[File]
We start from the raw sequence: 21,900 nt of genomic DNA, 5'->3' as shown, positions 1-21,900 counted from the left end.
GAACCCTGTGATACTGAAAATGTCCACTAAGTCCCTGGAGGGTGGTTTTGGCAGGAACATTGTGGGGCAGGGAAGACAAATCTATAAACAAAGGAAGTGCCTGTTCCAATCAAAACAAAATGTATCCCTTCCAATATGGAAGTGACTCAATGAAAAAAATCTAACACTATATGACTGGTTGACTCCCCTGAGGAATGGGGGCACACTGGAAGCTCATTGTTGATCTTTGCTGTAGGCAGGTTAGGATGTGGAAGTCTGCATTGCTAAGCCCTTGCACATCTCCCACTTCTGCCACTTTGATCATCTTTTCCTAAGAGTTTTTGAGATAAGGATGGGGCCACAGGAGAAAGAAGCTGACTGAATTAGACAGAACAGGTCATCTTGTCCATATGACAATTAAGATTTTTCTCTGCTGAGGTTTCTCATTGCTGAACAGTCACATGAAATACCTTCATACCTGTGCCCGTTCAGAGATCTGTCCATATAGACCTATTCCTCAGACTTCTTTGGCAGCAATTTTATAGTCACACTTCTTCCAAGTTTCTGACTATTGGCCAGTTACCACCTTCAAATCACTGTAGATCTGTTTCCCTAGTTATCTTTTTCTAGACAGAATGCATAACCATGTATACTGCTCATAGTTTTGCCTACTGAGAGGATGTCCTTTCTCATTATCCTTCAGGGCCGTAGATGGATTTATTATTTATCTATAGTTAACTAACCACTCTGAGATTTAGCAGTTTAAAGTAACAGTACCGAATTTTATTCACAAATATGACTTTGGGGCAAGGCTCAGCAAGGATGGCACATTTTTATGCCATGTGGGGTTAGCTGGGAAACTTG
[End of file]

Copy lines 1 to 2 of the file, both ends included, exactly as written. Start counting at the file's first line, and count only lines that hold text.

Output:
We start from the raw sequence: 21,900 nt of genomic DNA, 5'->3' as shown, positions 1-21,900 counted from the left end.
GAACCCTGTGATACTGAAAATGTCCACTAAGTCCCTGGAGGGTGGTTTTGGCAGGAACATTGTGGGGCAGGGAAGACAAATCTATAAACAAAGGAAGTGCCTGTTCCAATCAAAACAAAATGTATCCCTTCCAATATGGAAGTGACTCAATGAAAAAAATCTAACACTATATGACTGGTTGACTCCCCTGAGGAATGGGGGCACACTGGAAGCTCATTGTTGATCTTTGCTGTAGGCAGGTTAGGATGTGGAAGTCTGCATTGCTAAGCCCTTGCACATCTCCCACTTCTGCCACTTTGATCATCTTTTCCTAAGAGTTTTTGAGATAAGGATGGGGCCACAGGAGAAAGAAGCTGACTGAATTAGACAGAACAGGTCATCTTGTCCATATGACAATTAAGATTTTTCTCTGCTGAGGTTTCTCATTGCTGAACAGTCACATGAAATACCTTCATACCTGTGCCCGTTCAGAGATCTGTCCATATAGACCTATTCCTCAGACTTCTTTGGCAGCAATTTTATAGTCACACTTCTTCCAAGTTTCTGACTATTGGCCAGTTACCACCTTCAAATCACTGTAGATCTGTTTCCCTAGTTATCTTTTTCTAGACAGAATGCATAACCATGTATACTGCTCATAGTTTTGCCTACTGAGAGGATGTCCTTTCTCATTATCCTTCAGGGCCGTAGATGGATTTATTATTTATCTATAGTTAACTAACCACTCTGAGATTTAGCAGTTTAAAGTAACAGTACCGAATTTTATTCACAAATATGACTTTGGGGCAAGGCTCAGCAAGGATGGCACATTTTTATGCCATGTGGGGTTAGCTGGGAAACTTG